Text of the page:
I spoke to a child abuse survivor at the time as well. Here's what she told me.

"Well it started when I was six, and it was my tuition teacher who started molesting me. It all happened in silence -- my parents didn't know and I was very scared of telling anyone about it. It went on for 7 years. I was completely in pain, devastated. Somehow my conditions took me to Delhi, through one of my friends I came to know about RAHI, where I met Anuja and I started counselling with her. It completely changed my life. After that I could see a complete transformation. I was a scared kid growing up, and now I'm a confident professional, working with a big corporate in Delhi.

Q: How old were when you started talking about this?

A: It took me a long time. When I was 14 I shared it with my friend. I could not talk about it to too many people - there was a sense of shame attached.

Q: Were you able to tell your parents at any point?

A: At a point I was undergoing counselling. I could not, a sense of shame, I was afraid if my parents would really understand me.

Q: The numbers are very high... (is there a message you have?)

A: Yes, my message to people would be that there is hope out there. Break your silence and talk about it -- you will be helped.

Q: Any signs (for parents or others to notice)?

A: I was a confused child, my grades were all over place, they kept focusing on how to improve academic performance and take me out self-esteem issues. They didn't know, they couldn't help me with anything.

I knew this was not happening with everyone around, but at the same time, even as a child, i had a hope of getting out the mess.

Q: Have you met anyone else (going through the same thing)?

A: Not really. I would want to reach out to people, meet people going through the same kind of pain. Recovery is possible, there is help out there...

It helps people to start talking about facts. What I've seen is we do talk about issues like rape, but child molestation is not something we've really spoken about in our society even though people know about it. Child incest is happening, it's an issue that is there... We need to bring it out now...Let people know... at least parents and relatives should know what their kids could be going through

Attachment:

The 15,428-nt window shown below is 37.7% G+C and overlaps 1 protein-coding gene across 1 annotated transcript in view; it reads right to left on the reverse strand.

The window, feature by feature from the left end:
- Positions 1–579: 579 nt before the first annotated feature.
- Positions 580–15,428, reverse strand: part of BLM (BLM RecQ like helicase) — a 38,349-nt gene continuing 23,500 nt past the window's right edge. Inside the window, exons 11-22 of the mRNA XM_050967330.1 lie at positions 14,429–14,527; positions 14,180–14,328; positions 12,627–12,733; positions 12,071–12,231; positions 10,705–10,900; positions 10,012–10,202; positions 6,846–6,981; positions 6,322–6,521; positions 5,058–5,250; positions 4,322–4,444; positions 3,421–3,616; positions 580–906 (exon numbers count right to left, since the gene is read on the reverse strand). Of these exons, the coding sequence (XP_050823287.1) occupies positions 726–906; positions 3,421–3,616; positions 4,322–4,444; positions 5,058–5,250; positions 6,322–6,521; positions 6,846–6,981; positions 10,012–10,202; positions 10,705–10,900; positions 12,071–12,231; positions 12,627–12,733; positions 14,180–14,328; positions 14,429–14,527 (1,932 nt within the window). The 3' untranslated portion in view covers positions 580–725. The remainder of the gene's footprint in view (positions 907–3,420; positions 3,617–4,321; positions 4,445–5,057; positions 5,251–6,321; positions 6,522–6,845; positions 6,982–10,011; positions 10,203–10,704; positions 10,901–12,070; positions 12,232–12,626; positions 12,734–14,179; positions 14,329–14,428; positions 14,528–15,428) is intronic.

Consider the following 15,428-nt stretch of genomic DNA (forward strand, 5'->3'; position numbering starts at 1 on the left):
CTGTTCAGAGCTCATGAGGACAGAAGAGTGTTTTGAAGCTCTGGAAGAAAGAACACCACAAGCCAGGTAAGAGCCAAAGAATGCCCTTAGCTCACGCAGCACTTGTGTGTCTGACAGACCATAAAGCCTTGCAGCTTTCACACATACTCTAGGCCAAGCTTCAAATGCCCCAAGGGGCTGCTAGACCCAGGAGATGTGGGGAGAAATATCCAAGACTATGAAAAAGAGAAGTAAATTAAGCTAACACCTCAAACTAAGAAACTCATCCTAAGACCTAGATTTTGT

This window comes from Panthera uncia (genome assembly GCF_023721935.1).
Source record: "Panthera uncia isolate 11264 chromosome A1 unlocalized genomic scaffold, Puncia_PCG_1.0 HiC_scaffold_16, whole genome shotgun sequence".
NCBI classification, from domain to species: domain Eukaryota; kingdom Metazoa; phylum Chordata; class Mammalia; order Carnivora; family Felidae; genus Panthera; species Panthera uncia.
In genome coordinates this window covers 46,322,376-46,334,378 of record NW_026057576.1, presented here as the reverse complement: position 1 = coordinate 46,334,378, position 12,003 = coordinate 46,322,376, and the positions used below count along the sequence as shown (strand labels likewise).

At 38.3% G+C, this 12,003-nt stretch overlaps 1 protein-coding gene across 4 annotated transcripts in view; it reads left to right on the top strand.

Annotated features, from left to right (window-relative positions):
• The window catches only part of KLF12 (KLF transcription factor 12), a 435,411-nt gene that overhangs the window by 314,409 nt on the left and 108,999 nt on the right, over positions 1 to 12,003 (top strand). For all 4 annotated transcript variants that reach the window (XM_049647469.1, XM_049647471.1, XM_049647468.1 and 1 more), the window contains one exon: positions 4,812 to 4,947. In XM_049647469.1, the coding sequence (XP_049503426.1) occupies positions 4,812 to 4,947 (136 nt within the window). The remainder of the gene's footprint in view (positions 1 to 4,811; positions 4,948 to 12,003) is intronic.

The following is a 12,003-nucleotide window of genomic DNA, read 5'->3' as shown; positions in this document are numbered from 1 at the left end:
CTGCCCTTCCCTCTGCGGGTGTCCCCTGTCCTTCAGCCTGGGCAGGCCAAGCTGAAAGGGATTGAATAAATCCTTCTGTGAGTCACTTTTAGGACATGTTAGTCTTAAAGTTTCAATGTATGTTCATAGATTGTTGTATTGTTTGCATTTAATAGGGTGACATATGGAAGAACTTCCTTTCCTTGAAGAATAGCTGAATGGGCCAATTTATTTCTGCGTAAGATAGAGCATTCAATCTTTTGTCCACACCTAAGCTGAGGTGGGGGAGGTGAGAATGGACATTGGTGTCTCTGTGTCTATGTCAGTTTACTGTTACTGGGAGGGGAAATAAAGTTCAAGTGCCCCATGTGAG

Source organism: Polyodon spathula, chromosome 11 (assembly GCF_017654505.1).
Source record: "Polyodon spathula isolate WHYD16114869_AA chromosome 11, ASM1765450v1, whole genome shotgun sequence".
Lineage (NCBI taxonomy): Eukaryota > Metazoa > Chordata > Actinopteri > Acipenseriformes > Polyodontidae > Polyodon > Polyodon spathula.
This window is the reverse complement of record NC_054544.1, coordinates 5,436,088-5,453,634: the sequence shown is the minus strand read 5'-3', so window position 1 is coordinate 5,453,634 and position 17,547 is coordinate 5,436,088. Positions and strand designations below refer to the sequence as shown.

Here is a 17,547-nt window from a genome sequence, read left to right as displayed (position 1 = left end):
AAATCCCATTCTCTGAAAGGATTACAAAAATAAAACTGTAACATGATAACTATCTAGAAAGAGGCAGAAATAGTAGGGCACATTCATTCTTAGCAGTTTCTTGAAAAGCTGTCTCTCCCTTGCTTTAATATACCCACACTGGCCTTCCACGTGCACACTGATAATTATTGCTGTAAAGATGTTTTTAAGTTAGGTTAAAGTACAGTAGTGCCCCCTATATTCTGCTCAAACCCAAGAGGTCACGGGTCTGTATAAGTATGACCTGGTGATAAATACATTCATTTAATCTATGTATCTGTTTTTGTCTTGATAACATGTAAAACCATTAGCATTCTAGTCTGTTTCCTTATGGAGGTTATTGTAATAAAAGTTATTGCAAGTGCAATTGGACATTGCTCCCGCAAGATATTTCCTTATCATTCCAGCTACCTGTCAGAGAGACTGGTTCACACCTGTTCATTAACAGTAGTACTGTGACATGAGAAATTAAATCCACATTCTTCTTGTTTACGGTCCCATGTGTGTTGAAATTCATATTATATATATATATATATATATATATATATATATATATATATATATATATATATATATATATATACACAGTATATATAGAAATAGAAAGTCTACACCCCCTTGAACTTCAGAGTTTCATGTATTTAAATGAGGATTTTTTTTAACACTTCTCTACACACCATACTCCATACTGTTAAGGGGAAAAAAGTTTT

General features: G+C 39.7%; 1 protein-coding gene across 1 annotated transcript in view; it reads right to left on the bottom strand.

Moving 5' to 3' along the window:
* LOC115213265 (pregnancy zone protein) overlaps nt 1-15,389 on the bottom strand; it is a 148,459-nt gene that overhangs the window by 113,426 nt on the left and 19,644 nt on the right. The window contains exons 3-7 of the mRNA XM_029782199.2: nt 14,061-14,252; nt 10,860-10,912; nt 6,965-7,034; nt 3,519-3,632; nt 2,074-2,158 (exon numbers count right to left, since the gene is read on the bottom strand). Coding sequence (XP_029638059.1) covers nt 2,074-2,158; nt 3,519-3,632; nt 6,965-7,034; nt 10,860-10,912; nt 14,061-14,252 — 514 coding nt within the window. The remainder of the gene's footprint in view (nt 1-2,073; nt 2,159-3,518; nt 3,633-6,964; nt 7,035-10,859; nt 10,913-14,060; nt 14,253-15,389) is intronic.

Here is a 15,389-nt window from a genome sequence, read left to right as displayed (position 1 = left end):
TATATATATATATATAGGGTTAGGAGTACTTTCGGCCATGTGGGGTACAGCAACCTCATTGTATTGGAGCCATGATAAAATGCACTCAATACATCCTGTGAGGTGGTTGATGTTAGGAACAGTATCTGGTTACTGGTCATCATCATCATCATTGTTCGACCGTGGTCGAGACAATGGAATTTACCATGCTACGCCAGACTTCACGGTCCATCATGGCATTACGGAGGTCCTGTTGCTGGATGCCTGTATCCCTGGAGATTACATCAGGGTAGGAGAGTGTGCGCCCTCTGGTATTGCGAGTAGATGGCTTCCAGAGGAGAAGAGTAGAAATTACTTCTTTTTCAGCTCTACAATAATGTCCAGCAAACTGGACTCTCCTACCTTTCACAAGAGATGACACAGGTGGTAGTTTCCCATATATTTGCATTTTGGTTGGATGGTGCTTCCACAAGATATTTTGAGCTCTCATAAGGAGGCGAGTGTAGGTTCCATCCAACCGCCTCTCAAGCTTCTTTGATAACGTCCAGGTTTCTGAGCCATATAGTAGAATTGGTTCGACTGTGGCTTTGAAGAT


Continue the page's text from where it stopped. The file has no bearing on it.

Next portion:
It's v important... it helped me a lot, talking about it with close friends, does help. Counselling and treatment -- it went on for around 2 and a half years. I could see a complete transformation after I joined RAHI. In the beginning i had questions like how could just counselling help me, how could that help? I had tried talking to my friends, I felt that was not helping me at all, the pain was there, I was going through the same pain every day.

After coming to RAHI and meeting Anuja (Gupta), I feel going through the proper channel, talking to the right people, a counsellor could really help.

After counseling the situation of life remains the same - you might be facing the same kind of stress...but you learn how to handle life situations, you become more confident."

Those are strong words - of hope and survival strategies, and overcoming a trauma that is affecting way too many of our children.

If you want to share your story, or be part of the conversation, and be part of the Agenda for Change, tweet the team @amritat or @ibnlive

Read: Child abuse: How to sensitise kids

In the light of recent rape of a five-year-old the nation once again woke up to the rampant horror in our society. You can watch a Google HangOut in which CNN-IBN's Amrita Tripathi discuss the issue with psychologist Anuja Gupta of RAHI, Author Kishwar Desai and Jasmeen Patheja of Blank Noise.


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More about Amrita Tripathi

Amrita Tripathi is a news anchor with CNN-IBN, and also doubles up as Health and Books Editor. An MA in Philosophy from St Stephen's College, Delhi University, she has also taught a few undergraduate classes at her alma mater, informally! When she is not tracking health issues, Amrita is busy chasing the literary dream. Her debut novel Broken News was published in 2010. Before joining CNN-IBN, Amrita worked with The Indian Express.